Film Photography Podcast – Episode 221
May 1st, 2019
Hey, we’re back! Joining Michael Raso in the studio today is Leslie Lazenby, John Fedele, Mat Marrash, Mark O’Brien, and Mark Dalzell! Our topics for today’s show (what show!?) are the Yashica T4, Univex Minute-16, the Voigtlander Bessa, Cameras for Students , agitation while processing your film, listener letters and so much more! Grab your favourite iced coffee in a can (Mr Brown) and don’t touch that dial!
DOWNLOAD (Right Click, Save As)
Miles needs a Camera
Miles, a new listener and film shooter for just over a year, asked the FPP for suggestions about which new camera system to purchase (since he has already purchased Canons, Nikons, and Olympus). Michael suggested the Canon T60 - it’s small and light-weight, features aperture priority metering (and is actually made by Cosina!). Leslie recommends the Olympus OM-2n, it’s lighter than the T60, has an amazing lineup of Zuiko glass (28, 50, 100 or 135 for the focal lengths) and a fantastic actuate meter. Mark O’Brien recommends the Nikon FM or FM2; both are lighweight and easy to use; and if he wants a little more automation he goes with the FE2. For the lens, he suggests the Nikkor 50mm f/2, a great sleeper lens with a design that hasn’t changed much since 1959. He also suggests the 28-80mm, 85 f/1.8 and legendary 105mm f/2.5. Mark Dalzell also throws in a vote for Nikon, but he suggests the Nikon F3. Mat is spilt, he sees the wisdom with going with Nikon, but for cost-effectiveness he suggests Olympus.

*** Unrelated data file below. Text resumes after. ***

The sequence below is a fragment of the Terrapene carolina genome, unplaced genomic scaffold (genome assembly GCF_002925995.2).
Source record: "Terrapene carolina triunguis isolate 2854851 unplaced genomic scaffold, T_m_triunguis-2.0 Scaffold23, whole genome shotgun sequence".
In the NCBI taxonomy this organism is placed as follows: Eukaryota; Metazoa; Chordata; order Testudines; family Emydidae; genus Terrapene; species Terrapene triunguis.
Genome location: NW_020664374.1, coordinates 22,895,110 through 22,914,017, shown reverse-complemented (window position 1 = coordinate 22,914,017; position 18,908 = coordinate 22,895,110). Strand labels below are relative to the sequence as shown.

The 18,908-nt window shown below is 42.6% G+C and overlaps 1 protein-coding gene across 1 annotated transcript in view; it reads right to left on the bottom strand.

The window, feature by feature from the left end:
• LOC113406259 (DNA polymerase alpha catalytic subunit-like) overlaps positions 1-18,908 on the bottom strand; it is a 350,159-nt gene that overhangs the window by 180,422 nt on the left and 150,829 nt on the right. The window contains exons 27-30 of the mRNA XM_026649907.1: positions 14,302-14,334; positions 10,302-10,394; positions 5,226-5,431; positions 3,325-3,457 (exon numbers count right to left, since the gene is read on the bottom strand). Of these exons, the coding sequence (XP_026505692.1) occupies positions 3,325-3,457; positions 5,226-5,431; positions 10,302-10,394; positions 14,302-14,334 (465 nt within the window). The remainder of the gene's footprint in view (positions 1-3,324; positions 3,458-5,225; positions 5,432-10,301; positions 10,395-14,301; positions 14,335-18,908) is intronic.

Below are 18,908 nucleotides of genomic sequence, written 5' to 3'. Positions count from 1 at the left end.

The Yashica T4 – Black Beauty
Leslie has another piece of plastic that commands a massive price point on the market these days - the Yashica T4 from Kyocera, released in the 1990s. The camera features a Carl Zeiss Tessar 35mm f/3.5 T* lens which gives you sharp images edge to edge, auto-exposure (but has some extra help with choosing a faster speed rather than a smaller aperture) and a flash that will auto-fire when your subject is backlit. The DX Code reads from 50-3200, and the shutter speeds from 1s to 1/700s. Infinity mode lets you lock the auto-focus to infinity, avoiding the AF system hunting for focus. There were several versions- the basic T4, a Safari version with the text in green colour, and Super Version. There’s a built-in flash and it takes a CR123A battery. The version Leslie has features a standard eye-level finder and a waist level finder as well. But why do these cameras fetch 400-500 dollars on eBay? Once again, it's because of the photographer, Terry Richardson. Terry used the camera to shoot high-end assignments for Harper’s Bazar with subjects including Lady Gaga and President Barrack Obama. What boggles Leslie’s mind is that the only camera Terry used was the T4. It's available at Midwest Camera in a special Champaign colour (which is rare, but not as pricey as the standard black-body). Leslie enjoyed testing the camera, stating it produced amazing results even in garbage weather. If you don’t want to drop 500 dollars on the T4, Leslie suggests the Olympus Stylus Epic, which is weather sealed has an f/2.8 lens and has shutter speeds from 4” to 1/1000”.